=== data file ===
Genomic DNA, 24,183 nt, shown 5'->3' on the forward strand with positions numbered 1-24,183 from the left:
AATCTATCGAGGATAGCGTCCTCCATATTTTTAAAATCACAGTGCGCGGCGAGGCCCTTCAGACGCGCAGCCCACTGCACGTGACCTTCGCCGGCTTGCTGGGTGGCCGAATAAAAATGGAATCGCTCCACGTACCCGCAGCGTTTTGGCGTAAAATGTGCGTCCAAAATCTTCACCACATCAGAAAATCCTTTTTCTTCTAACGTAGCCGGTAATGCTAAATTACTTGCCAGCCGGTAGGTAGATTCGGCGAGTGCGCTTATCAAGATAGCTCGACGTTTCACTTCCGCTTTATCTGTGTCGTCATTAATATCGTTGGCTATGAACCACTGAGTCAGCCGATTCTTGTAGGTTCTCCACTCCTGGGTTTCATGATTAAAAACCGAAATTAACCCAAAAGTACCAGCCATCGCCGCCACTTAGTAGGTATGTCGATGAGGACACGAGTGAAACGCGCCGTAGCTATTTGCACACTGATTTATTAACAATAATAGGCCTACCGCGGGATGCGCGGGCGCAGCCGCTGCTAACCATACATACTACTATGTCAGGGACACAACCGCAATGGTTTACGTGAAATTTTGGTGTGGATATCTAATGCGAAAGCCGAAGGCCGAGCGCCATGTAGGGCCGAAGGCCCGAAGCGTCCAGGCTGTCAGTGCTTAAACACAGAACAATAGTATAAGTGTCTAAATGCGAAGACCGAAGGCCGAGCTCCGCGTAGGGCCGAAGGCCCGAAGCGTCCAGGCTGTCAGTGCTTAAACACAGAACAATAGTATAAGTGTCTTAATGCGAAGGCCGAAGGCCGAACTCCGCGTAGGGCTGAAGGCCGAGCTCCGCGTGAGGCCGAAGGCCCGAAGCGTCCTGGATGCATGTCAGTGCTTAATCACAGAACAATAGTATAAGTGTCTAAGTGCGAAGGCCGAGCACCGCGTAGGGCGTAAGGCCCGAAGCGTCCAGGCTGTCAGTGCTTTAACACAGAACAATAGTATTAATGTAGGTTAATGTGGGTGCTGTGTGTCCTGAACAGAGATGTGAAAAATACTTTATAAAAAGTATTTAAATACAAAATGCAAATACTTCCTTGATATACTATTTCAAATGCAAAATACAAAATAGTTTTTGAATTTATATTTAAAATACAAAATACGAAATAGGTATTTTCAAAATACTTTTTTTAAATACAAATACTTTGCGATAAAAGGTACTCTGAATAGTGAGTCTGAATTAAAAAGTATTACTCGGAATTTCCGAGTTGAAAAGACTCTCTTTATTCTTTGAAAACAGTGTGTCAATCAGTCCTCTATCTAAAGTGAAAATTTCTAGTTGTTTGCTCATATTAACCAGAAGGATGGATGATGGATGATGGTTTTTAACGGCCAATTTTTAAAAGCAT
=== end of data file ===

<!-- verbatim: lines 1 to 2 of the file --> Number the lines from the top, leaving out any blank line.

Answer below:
Genomic DNA, 24,183 nt, shown 5'->3' on the forward strand with positions numbered 1-24,183 from the left:
AATCTATCGAGGATAGCGTCCTCCATATTTTTAAAATCACAGTGCGCGGCGAGGCCCTTCAGACGCGCAGCCCACTGCACGTGACCTTCGCCGGCTTGCTGGGTGGCCGAATAAAAATGGAATCGCTCCACGTACCCGCAGCGTTTTGGCGTAAAATGTGCGTCCAAAATCTTCACCACATCAGAAAATCCTTTTTCTTCTAACGTAGCCGGTAATGCTAAATTACTTGCCAGCCGGTAGGTAGATTCGGCGAGTGCGCTTATCAAGATAGCTCGACGTTTCACTTCCGCTTTATCTGTGTCGTCATTAATATCGTTGGCTATGAACCACTGAGTCAGCCGATTCTTGTAGGTTCTCCACTCCTGGGTTTCATGATTAAAAACCGAAATTAACCCAAAAGTACCAGCCATCGCCGCCACTTAGTAGGTATGTCGATGAGGACACGAGTGAAACGCGCCGTAGCTATTTGCACACTGATTTATTAACAATAATAGGCCTACCGCGGGATGCGCGGGCGCAGCCGCTGCTAACCATACATACTACTATGTCAGGGACACAACCGCAATGGTTTACGTGAAATTTTGGTGTGGATATCTAATGCGAAAGCCGAAGGCCGAGCGCCATGTAGGGCCGAAGGCCCGAAGCGTCCAGGCTGTCAGTGCTTAAACACAGAACAATAGTATAAGTGTCTAAATGCGAAGACCGAAGGCCGAGCTCCGCGTAGGGCCGAAGGCCCGAAGCGTCCAGGCTGTCAGTGCTTAAACACAGAACAATAGTATAAGTGTCTTAATGCGAAGGCCGAAGGCCGAACTCCGCGTAGGGCTGAAGGCCGAGCTCCGCGTGAGGCCGAAGGCCCGAAGCGTCCTGGATGCATGTCAGTGCTTAATCACAGAACAATAGTATAAGTGTCTAAGTGCGAAGGCCGAGCACCGCGTAGGGCGTAAGGCCCGAAGCGTCCAGGCTGTCAGTGCTTTAACACAGAACAATAGTATTAATGTAGGTTAATGTGGGTGCTGTGTGTCCTGAACAGAGATGTGAAAAATACTTTATAAAAAGTATTTAAATACAAAATGCAAATACTTCCTTGATATACTATTTCAAATGCAAAATACAAAATAGTTTTTGAATTTATATTTAAAATACAAAATACGAAATAGGTATTTTCAAAATACTTTTTTTAAATACAAATACTTTGCGATAAAAGGTACTCTGAATAGTGAGTCTGAATTAAAAAGTATTACTCGGAATTTCCGAGTTGAAAAGACTCTCTTTATTCTTTGAAAACAGTGTGTCAATCAGTCCTCTATCTAAAGTGAAAATTTCTAGTTGTTTGCTCATATTAACCAGAAGGATGGATGATGGATGATGGTTTTTAACGGCCAATTTTTAAAAGCAT